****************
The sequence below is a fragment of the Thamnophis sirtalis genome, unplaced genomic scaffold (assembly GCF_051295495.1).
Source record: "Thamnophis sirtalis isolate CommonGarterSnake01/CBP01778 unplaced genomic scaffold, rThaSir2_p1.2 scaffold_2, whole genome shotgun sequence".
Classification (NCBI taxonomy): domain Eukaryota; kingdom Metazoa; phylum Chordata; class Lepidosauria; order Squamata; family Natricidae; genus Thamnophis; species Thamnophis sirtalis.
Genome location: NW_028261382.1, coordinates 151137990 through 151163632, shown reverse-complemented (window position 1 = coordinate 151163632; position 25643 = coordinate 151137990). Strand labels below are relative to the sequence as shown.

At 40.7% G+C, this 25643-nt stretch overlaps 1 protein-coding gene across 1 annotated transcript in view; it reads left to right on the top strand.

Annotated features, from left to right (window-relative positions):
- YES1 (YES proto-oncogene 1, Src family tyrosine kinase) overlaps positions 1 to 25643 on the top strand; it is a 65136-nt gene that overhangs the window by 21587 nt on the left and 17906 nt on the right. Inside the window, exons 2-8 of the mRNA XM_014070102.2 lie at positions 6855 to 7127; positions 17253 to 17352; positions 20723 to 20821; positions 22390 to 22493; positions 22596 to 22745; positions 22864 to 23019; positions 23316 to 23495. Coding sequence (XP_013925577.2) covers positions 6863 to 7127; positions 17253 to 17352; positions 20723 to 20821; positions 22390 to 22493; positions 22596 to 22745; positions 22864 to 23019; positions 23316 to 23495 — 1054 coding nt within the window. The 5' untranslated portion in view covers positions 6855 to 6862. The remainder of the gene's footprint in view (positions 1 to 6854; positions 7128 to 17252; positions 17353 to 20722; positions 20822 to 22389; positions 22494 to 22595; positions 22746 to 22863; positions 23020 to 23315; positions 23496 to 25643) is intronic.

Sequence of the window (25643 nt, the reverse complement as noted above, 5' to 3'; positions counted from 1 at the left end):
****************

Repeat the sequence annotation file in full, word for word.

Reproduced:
The sequence below is a fragment of the Thamnophis sirtalis genome, unplaced genomic scaffold (assembly GCF_051295495.1).
Source record: "Thamnophis sirtalis isolate CommonGarterSnake01/CBP01778 unplaced genomic scaffold, rThaSir2_p1.2 scaffold_2, whole genome shotgun sequence".
Classification (NCBI taxonomy): domain Eukaryota; kingdom Metazoa; phylum Chordata; class Lepidosauria; order Squamata; family Natricidae; genus Thamnophis; species Thamnophis sirtalis.
Genome location: NW_028261382.1, coordinates 151137990 through 151163632, shown reverse-complemented (window position 1 = coordinate 151163632; position 25643 = coordinate 151137990). Strand labels below are relative to the sequence as shown.

At 40.7% G+C, this 25643-nt stretch overlaps 1 protein-coding gene across 1 annotated transcript in view; it reads left to right on the top strand.

Annotated features, from left to right (window-relative positions):
- YES1 (YES proto-oncogene 1, Src family tyrosine kinase) overlaps positions 1 to 25643 on the top strand; it is a 65136-nt gene that overhangs the window by 21587 nt on the left and 17906 nt on the right. Inside the window, exons 2-8 of the mRNA XM_014070102.2 lie at positions 6855 to 7127; positions 17253 to 17352; positions 20723 to 20821; positions 22390 to 22493; positions 22596 to 22745; positions 22864 to 23019; positions 23316 to 23495. Coding sequence (XP_013925577.2) covers positions 6863 to 7127; positions 17253 to 17352; positions 20723 to 20821; positions 22390 to 22493; positions 22596 to 22745; positions 22864 to 23019; positions 23316 to 23495 — 1054 coding nt within the window. The 5' untranslated portion in view covers positions 6855 to 6862. The remainder of the gene's footprint in view (positions 1 to 6854; positions 7128 to 17252; positions 17353 to 20722; positions 20822 to 22389; positions 22494 to 22595; positions 22746 to 22863; positions 23020 to 23315; positions 23496 to 25643) is intronic.

Sequence of the window (25643 nt, the reverse complement as noted above, 5' to 3'; positions counted from 1 at the left end):